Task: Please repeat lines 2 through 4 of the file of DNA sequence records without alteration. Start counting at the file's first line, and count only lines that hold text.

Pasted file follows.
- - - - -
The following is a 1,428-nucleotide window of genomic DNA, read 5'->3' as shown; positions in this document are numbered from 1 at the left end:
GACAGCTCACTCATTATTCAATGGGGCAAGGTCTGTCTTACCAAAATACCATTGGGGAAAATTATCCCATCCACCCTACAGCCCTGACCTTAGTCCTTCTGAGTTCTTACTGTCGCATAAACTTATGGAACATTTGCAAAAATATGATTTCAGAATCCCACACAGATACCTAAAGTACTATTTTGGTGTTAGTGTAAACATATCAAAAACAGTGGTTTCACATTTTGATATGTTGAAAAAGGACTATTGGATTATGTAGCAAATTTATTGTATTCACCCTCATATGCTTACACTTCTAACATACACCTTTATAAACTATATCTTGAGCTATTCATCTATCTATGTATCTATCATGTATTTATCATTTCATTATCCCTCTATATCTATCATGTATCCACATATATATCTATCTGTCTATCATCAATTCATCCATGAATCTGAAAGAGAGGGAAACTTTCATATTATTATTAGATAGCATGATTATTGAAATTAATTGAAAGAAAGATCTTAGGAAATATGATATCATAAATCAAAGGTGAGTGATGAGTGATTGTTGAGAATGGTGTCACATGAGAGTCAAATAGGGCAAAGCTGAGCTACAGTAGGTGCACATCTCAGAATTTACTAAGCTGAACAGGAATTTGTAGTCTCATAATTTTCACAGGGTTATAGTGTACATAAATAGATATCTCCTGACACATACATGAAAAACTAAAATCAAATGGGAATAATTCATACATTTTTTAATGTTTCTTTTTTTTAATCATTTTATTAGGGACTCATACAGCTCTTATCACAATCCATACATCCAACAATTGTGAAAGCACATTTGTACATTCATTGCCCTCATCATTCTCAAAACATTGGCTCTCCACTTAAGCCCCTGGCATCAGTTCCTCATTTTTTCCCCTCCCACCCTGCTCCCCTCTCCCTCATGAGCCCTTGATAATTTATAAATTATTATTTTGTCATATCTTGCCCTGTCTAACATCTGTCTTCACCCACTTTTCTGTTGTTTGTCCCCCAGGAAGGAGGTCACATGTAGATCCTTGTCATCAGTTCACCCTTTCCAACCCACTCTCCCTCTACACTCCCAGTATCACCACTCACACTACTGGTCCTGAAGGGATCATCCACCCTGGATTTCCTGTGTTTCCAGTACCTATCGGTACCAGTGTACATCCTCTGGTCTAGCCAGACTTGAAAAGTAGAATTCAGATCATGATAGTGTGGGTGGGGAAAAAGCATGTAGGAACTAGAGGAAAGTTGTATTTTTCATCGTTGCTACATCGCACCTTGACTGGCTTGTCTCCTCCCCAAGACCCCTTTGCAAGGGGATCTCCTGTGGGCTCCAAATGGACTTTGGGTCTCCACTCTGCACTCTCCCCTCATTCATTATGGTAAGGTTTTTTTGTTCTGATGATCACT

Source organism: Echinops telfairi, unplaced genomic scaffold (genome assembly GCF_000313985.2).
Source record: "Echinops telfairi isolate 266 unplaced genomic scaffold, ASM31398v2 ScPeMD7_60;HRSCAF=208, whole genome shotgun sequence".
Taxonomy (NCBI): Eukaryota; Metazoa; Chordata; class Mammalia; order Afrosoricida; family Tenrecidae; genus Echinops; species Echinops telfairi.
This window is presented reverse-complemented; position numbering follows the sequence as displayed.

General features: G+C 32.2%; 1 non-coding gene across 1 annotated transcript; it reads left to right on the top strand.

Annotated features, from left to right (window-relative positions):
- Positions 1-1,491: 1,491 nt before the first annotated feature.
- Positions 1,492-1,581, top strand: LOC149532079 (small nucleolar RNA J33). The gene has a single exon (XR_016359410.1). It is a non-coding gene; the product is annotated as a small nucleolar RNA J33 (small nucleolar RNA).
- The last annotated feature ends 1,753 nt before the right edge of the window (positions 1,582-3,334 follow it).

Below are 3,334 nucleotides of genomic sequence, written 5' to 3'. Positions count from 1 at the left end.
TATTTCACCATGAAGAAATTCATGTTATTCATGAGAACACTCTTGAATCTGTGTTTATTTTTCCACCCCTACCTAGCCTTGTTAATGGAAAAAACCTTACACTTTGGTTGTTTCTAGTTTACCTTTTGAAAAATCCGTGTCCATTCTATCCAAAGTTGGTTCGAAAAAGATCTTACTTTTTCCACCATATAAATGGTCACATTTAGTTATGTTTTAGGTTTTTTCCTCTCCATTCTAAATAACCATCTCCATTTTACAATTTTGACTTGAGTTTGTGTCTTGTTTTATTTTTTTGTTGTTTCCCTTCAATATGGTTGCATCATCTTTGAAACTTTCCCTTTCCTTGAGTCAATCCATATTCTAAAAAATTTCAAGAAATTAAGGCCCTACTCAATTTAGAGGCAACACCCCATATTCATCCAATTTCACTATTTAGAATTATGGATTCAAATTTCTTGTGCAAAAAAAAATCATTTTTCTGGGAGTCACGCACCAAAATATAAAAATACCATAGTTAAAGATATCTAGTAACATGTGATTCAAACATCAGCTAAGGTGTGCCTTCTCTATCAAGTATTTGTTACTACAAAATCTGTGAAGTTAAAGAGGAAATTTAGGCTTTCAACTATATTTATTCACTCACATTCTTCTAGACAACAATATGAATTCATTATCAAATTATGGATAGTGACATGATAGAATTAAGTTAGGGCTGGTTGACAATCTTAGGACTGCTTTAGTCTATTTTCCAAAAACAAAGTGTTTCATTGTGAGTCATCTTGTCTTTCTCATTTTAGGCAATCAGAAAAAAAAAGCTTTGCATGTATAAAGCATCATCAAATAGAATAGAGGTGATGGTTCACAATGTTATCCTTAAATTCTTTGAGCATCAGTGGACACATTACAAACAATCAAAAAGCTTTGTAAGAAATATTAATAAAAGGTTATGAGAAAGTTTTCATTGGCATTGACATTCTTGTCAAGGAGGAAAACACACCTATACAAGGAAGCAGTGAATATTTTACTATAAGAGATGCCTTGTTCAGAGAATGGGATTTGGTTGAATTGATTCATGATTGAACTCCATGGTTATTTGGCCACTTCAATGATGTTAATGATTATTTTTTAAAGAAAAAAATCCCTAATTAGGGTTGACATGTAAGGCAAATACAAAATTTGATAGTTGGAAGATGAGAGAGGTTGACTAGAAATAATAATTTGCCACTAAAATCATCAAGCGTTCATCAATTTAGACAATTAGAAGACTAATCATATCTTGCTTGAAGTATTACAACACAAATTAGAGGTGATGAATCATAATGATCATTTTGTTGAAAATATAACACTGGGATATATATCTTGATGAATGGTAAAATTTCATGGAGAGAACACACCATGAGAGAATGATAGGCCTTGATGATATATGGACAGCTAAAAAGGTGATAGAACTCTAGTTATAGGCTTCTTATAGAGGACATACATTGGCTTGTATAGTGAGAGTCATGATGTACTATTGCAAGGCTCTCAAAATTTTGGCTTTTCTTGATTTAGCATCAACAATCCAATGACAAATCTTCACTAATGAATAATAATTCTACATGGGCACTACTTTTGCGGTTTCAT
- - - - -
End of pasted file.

GACAGCTCACTCATTATTCAATGGGGCAAGGTCTGTCTTACCAAAATACCATTGGGGAAAATTATCCCATCCACCCTACAGCCCTGACCTTAGTCCTTCTGAGTTCTTACTGTCGCATAAACTTATGGAACATTTGCAAAAATATGATTTCAGAATCCCACACAGATACCTAAAGTACTATTTTGGTGTTAGTGTAAACATATCAAAAACAGTGGTTTCACATTTTGATATGTTGAAAAAGGACTATTGGATTATGTAGCAAATTTATTGTATTCACCCTCATATGCTTACACTTCTAACATACACCTTTATAAACTATATCTTGAGCTATTCATCTATCTATGTATCTATCATGTATTTATCATTTCATTATCCCTCTATATCTATCATGTATCCACATATATATCTATCTGTCTATCATCAATTCATCCATGAATCTGAAAGAGAGGGAAACTTTCATATTATTATTAGATAGCATGATTATTGAAATTAATTGAAAGAAAGATCTTAGGAAATATGATATCATAAATCAAAGGTGAGTGATGAGTGATTGTTGAGAATGGTGTCACATGAGAGTCAAATAGGGCAAAGCTGAGCTACAGTAGGTGCACATCTCAGAATTTACTAAGCTGAACAGGAATTTGTAGTCTCATAATTTTCACAGGGTTATAGTGTACATAAATAGATATCTCCTGACACATACATGAAAAACTAAAATCAAATGGGAATAATTCATACATTTTTTAATGTTTCTTTTTTTTAATCATTTTATTAGGGACTCATACAGCTCTTATCACAATCCATACATCCAACAATTGTGAAAGCACATTTGTACATTCATTGCCCTCATCATTCTCAAAACATTGGCTCTCCACTTAAGCCCCTGGCATCAGTTCCTCATTTTTTCCCCTCCCACCCTGCTCCCCTCTCCCTCATGAGCCCTTGATAATTTATAAATTATTATTTTGTCATATCTTGCCCTGTCTAACATCTGTCTTCACCCACTTTTCTGTTGTTTGTCCCCCAGGAAGGAGGTCACATGTAGATCCTTGTCATCAGTTCACCCTTTCCAACCCACTCTCCCTCTACACTCCCAGTATCACCACTCACACTACTGGTCCTGAAGGGATCATCCACCCTGGATTTCCTGTGTTTCCAGTACCTATCGGTACCAGTGTACATCCTCTGGTCTAGCCAGACTTGAAAAGTAGAATTCAGATCATGATAGTGTGGGTGGGGAAAAAGCATGTAGGAACTAGAGGAAAGTTGTATTTTTCATCGTTGCTACATCGCACCTTGACTGGCTTGTCTCCTCCCCAAGACCCCTTTGCAAGGGGATCTCCTGTGGGCTCCAAATGGACTTTGGGTCTCCACTCTGCACTCTCCCCTCATTCATTATGGTAAGGTTTTTTTGTTCTGATGATCACT

Source organism: Echinops telfairi, unplaced genomic scaffold (genome assembly GCF_000313985.2).
Source record: "Echinops telfairi isolate 266 unplaced genomic scaffold, ASM31398v2 ScPeMD7_60;HRSCAF=208, whole genome shotgun sequence".